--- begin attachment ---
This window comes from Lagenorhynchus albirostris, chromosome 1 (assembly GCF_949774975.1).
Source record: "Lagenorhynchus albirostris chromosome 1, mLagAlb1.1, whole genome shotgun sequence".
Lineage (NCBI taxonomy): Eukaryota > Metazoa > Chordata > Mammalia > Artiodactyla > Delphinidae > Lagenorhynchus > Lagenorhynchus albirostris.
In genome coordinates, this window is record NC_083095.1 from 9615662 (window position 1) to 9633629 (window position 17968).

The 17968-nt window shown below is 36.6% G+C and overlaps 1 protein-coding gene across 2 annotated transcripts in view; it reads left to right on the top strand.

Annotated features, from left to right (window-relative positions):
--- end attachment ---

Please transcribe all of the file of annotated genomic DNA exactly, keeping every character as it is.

This window comes from Lagenorhynchus albirostris, chromosome 1 (assembly GCF_949774975.1).
Source record: "Lagenorhynchus albirostris chromosome 1, mLagAlb1.1, whole genome shotgun sequence".
Lineage (NCBI taxonomy): Eukaryota > Metazoa > Chordata > Mammalia > Artiodactyla > Delphinidae > Lagenorhynchus > Lagenorhynchus albirostris.
In genome coordinates, this window is record NC_083095.1 from 9615662 (window position 1) to 9633629 (window position 17968).

The 17968-nt window shown below is 36.6% G+C and overlaps 1 protein-coding gene across 2 annotated transcripts in view; it reads left to right on the top strand.

Annotated features, from left to right (window-relative positions):